Avoiding kickers in poor weather locations
Posted Nov. 17 at 11:26 AM
Somebody asked about a question about weather and kickers a few weeks back. I thought it was a good one. He asked, in essence, whether he should look to get rid of a kicker from Green Bay or Buffalo at midseason because of weather concerns?
I’ve now had a chance to research that a little bit. My answer is no.
I have looked at data from the 1999-2010 season – over 6,000 games. From the numbers I’ve looked at, I don’t see much difference caused by the seasons.
The worst weather teams include the Steelers, Bills, Bears, Packers, Patriots, Browns. All of those teams tend to run into weather issues, and five of them also play on a natural grass surface. Yet that hasn’t had much of an impact on their overall production. Those teams, in their first five games of the season in the last 12 years, have averaged 6.75 kicking points per game; they’ve averaged 6.56 in their last five games, on average. Not a huge difference. (In their middle seven games, they were up at 6.95).
There’s a bigger difference for the dome-based teams. They averaged 6.92 points in those first five games, then dropped to 6.66 (insert devil joke if you want) in those final five. They were at 6.72 in their middle seven.
Warm-weather based teams were pretty similar: 6.58 in first five, dropping down to 6.48 in final five.
I’ve also got numbers for what I call “intermediate” cities. Seattle, Baltimore, Kansas City, the two New Yorks, etc. I’m not a meteorologist, but those teams to have some weather issues, but not as much as those teams I put in the first class. Their numbers are also unremarkable. They went for 5.42 points per game in Weeks 1-5, dipping down to 5.33 in their final five.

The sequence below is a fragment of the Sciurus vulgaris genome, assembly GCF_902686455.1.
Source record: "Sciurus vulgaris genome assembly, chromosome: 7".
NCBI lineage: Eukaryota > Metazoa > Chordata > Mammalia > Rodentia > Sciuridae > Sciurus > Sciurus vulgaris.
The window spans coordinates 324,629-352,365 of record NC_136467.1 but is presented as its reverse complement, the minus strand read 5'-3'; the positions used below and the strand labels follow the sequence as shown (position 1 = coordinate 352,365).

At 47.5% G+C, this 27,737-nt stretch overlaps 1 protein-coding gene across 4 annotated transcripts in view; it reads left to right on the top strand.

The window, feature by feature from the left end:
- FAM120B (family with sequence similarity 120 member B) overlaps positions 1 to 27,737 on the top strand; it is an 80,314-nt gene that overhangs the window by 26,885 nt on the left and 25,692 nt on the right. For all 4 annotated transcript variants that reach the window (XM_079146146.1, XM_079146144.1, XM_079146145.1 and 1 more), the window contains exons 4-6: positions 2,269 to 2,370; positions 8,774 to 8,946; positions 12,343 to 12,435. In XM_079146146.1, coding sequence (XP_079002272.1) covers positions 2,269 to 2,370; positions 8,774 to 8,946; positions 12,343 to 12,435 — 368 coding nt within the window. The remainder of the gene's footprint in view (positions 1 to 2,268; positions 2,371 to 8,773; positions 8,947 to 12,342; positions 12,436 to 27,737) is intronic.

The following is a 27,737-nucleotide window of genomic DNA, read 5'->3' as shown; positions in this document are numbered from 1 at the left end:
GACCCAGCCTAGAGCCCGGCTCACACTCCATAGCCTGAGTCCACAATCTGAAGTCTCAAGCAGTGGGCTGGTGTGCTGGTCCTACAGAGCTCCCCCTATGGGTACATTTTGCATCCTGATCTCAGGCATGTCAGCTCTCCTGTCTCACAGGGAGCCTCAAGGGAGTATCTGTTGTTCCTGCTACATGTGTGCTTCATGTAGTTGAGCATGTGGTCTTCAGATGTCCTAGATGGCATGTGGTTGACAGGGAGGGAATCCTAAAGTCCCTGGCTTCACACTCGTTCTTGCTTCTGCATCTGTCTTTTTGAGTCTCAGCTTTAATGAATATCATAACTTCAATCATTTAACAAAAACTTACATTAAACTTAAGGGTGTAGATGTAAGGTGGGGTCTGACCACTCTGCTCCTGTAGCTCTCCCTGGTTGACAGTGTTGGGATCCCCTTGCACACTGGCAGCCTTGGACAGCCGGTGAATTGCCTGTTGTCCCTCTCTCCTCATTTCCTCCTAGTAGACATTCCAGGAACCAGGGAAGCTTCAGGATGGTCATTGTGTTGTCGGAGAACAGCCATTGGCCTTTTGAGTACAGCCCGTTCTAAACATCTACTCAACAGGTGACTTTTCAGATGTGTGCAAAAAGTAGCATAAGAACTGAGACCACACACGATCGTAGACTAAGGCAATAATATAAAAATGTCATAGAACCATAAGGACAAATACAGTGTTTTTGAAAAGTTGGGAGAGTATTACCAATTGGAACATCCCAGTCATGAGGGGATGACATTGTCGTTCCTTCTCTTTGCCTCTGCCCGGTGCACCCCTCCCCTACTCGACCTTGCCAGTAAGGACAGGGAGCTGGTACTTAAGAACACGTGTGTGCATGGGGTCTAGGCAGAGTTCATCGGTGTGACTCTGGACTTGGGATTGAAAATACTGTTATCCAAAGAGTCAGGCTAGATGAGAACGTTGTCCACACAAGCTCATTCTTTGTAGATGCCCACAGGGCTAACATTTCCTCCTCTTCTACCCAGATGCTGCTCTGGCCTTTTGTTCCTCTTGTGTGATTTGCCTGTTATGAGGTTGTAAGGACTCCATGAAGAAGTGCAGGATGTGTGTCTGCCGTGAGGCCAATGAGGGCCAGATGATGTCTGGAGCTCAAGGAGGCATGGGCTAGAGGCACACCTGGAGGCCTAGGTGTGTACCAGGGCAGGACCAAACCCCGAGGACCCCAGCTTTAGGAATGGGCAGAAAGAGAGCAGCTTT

My conclusion: It doesn’t, at the start of the year, make a lot of sense to intentionally avoid selecting kickers from teams like Chicago, Green Bay, Pittsburgh, etc. Of the four groups I looked at, those kickers were the 2nd-highest scoring.
Now the study I did was brief. I don’t have access to as much info as I would like. To really get a focused look at weather, I would like to have all 6,000 of those games, with a temperature and wind speed for each. For the numbers I cited, sometimes the “bad weather” team was actually kicking in a dome. And the numbers of the sunny/dome teams include what they did while trying on the road in adverse weather conditions.
I would still be nervous about starting any kicker if the weather forecast indicated it would be 13 degrees, with winds over 30 miles per hour.
But in a big-picture sense, it doesn’t make sense to avoid selecting kickers because you’re concerned about the weather in their part of the country.
Posted by EDWARD BECKER | Nov. 17 at 03:22 PM
The NFL kickers are so skilled that rain and snow have very little impact. The only weather condition that I have seen cause some kicking issues are swirling winds, and those can be an issue at any of the outdoor stadiums.
Posted by JEFF FOSTER | Nov. 19 at 09:19 PM
really, you have never seen kickers struggle in drenching rain??? (pitt-mia- 3yrs back), never see the snow plow game?....never seen a kicker slip in deep sloppy mudd?..most significantly, some leagues give more bonus points for longer kicks--over 40 yd is more, over 50 yds even more..so a frozen football definitely isnt gonna travel as far as a warm one...vinateri had a great 47 yarder against the raiders years ago, but that's why the kick was considered so great---it was far, and in the snow, and yes a little breezy... so i guess you could say that I do not concur
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